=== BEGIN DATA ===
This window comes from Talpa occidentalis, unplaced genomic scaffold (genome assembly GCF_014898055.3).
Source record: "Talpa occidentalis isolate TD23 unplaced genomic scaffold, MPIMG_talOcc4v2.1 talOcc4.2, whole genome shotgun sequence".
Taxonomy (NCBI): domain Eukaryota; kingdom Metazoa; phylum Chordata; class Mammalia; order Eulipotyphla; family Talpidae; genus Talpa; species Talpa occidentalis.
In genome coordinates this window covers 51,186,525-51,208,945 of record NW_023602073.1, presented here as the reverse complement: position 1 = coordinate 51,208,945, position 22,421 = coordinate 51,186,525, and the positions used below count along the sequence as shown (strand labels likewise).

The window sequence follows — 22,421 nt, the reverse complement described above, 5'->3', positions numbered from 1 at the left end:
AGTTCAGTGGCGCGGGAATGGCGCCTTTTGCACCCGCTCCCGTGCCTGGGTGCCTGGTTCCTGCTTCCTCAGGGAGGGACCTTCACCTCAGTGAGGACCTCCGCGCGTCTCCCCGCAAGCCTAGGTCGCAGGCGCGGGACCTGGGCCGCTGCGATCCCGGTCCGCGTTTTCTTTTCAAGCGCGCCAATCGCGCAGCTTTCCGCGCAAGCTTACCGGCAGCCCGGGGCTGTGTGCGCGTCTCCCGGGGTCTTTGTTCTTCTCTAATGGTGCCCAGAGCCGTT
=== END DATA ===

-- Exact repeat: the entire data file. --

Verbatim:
This window comes from Talpa occidentalis, unplaced genomic scaffold (genome assembly GCF_014898055.3).
Source record: "Talpa occidentalis isolate TD23 unplaced genomic scaffold, MPIMG_talOcc4v2.1 talOcc4.2, whole genome shotgun sequence".
Taxonomy (NCBI): domain Eukaryota; kingdom Metazoa; phylum Chordata; class Mammalia; order Eulipotyphla; family Talpidae; genus Talpa; species Talpa occidentalis.
In genome coordinates this window covers 51,186,525-51,208,945 of record NW_023602073.1, presented here as the reverse complement: position 1 = coordinate 51,208,945, position 22,421 = coordinate 51,186,525, and the positions used below count along the sequence as shown (strand labels likewise).

The window sequence follows — 22,421 nt, the reverse complement described above, 5'->3', positions numbered from 1 at the left end:
AGTTCAGTGGCGCGGGAATGGCGCCTTTTGCACCCGCTCCCGTGCCTGGGTGCCTGGTTCCTGCTTCCTCAGGGAGGGACCTTCACCTCAGTGAGGACCTCCGCGCGTCTCCCCGCAAGCCTAGGTCGCAGGCGCGGGACCTGGGCCGCTGCGATCCCGGTCCGCGTTTTCTTTTCAAGCGCGCCAATCGCGCAGCTTTCCGCGCAAGCTTACCGGCAGCCCGGGGCTGTGTGCGCGTCTCCCGGGGTCTTTGTTCTTCTCTAATGGTGCCCAGAGCCGTT